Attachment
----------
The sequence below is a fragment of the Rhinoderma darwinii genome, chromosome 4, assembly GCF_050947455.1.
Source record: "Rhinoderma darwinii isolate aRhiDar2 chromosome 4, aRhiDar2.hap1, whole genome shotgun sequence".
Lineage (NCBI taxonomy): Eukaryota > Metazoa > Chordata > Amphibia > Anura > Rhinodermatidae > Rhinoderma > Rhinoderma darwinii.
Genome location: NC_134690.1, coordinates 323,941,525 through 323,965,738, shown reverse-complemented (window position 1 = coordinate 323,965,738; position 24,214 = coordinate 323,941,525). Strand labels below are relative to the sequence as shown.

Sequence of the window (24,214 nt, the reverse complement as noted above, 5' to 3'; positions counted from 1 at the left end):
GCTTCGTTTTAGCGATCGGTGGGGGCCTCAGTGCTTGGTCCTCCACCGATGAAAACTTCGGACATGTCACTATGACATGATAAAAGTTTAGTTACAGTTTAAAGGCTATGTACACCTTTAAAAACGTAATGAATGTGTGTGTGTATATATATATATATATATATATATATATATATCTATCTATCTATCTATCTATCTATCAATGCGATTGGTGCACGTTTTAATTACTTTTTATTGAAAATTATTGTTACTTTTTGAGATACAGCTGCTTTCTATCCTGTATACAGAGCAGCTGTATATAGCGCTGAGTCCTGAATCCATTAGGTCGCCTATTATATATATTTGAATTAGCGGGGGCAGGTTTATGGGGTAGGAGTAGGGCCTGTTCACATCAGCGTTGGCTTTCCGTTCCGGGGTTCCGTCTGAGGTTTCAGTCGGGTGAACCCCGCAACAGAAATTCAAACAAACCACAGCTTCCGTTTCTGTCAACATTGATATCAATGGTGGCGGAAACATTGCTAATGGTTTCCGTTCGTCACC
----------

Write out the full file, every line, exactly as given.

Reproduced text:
The sequence below is a fragment of the Rhinoderma darwinii genome, chromosome 4, assembly GCF_050947455.1.
Source record: "Rhinoderma darwinii isolate aRhiDar2 chromosome 4, aRhiDar2.hap1, whole genome shotgun sequence".
Lineage (NCBI taxonomy): Eukaryota > Metazoa > Chordata > Amphibia > Anura > Rhinodermatidae > Rhinoderma > Rhinoderma darwinii.
Genome location: NC_134690.1, coordinates 323,941,525 through 323,965,738, shown reverse-complemented (window position 1 = coordinate 323,965,738; position 24,214 = coordinate 323,941,525). Strand labels below are relative to the sequence as shown.

Sequence of the window (24,214 nt, the reverse complement as noted above, 5' to 3'; positions counted from 1 at the left end):
GCTTCGTTTTAGCGATCGGTGGGGGCCTCAGTGCTTGGTCCTCCACCGATGAAAACTTCGGACATGTCACTATGACATGATAAAAGTTTAGTTACAGTTTAAAGGCTATGTACACCTTTAAAAACGTAATGAATGTGTGTGTGTATATATATATATATATATATATATATATATATCTATCTATCTATCTATCTATCTATCAATGCGATTGGTGCACGTTTTAATTACTTTTTATTGAAAATTATTGTTACTTTTTGAGATACAGCTGCTTTCTATCCTGTATACAGAGCAGCTGTATATAGCGCTGAGTCCTGAATCCATTAGGTCGCCTATTATATATATTTGAATTAGCGGGGGCAGGTTTATGGGGTAGGAGTAGGGCCTGTTCACATCAGCGTTGGCTTTCCGTTCCGGGGTTCCGTCTGAGGTTTCAGTCGGGTGAACCCCGCAACAGAAATTCAAACAAACCACAGCTTCCGTTTCTGTCAACATTGATATCAATGGTGGCGGAAACATTGCTAATGGTTTCCGTTCGTCACC